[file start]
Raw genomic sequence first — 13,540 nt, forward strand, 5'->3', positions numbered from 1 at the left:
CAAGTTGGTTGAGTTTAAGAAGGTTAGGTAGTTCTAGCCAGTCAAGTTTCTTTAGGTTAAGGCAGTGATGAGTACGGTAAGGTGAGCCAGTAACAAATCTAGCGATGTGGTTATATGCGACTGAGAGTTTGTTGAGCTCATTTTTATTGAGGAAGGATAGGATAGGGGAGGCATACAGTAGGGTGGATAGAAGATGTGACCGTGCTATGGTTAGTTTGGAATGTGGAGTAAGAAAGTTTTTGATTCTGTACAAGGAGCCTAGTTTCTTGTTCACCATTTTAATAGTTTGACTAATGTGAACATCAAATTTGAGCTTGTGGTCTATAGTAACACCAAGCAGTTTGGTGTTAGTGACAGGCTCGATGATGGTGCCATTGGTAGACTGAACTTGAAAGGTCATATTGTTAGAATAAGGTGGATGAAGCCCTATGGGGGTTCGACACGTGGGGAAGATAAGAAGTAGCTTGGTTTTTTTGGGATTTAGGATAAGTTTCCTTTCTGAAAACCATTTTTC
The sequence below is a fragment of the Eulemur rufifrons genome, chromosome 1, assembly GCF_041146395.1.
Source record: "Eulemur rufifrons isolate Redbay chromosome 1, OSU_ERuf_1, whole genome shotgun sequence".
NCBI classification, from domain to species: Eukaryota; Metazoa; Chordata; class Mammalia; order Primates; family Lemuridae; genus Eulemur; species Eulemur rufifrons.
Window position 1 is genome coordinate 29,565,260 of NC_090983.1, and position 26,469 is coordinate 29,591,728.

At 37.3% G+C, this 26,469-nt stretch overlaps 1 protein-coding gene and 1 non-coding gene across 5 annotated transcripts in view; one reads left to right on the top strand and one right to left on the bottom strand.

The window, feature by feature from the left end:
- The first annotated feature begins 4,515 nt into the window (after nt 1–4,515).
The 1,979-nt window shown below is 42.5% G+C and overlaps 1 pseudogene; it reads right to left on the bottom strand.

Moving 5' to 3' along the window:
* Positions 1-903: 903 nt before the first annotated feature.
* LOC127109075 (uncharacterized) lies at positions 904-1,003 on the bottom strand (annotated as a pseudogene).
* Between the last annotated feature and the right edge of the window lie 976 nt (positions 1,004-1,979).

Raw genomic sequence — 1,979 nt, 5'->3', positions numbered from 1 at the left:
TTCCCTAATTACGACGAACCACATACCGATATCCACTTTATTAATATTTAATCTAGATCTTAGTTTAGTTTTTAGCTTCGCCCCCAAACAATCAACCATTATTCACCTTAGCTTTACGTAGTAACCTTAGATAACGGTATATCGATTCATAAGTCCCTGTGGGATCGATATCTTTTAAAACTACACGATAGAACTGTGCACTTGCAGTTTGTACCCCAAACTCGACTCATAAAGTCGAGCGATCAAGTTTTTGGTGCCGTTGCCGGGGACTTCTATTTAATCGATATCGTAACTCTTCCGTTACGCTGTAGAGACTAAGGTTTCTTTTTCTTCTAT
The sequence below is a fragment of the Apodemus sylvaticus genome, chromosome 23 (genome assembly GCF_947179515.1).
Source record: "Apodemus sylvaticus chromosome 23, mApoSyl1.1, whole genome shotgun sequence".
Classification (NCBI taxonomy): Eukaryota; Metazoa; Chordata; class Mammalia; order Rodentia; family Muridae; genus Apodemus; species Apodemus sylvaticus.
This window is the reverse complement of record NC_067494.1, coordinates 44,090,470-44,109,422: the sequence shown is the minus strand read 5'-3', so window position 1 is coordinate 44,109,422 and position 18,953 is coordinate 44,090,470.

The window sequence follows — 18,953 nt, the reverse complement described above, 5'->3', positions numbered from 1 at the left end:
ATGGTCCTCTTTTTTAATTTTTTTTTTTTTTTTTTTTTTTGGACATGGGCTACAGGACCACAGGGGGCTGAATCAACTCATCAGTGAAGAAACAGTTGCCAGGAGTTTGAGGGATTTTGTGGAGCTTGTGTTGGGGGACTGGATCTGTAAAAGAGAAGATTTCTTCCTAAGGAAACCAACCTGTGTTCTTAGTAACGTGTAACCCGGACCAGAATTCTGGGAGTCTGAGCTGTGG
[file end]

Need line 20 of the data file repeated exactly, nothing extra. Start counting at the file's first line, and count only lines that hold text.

This window is the reverse complement of record NC_067494.1, coordinates 44,090,470-44,109,422: the sequence shown is the minus strand read 5'-3', so window position 1 is coordinate 44,109,422 and position 18,953 is coordinate 44,090,470.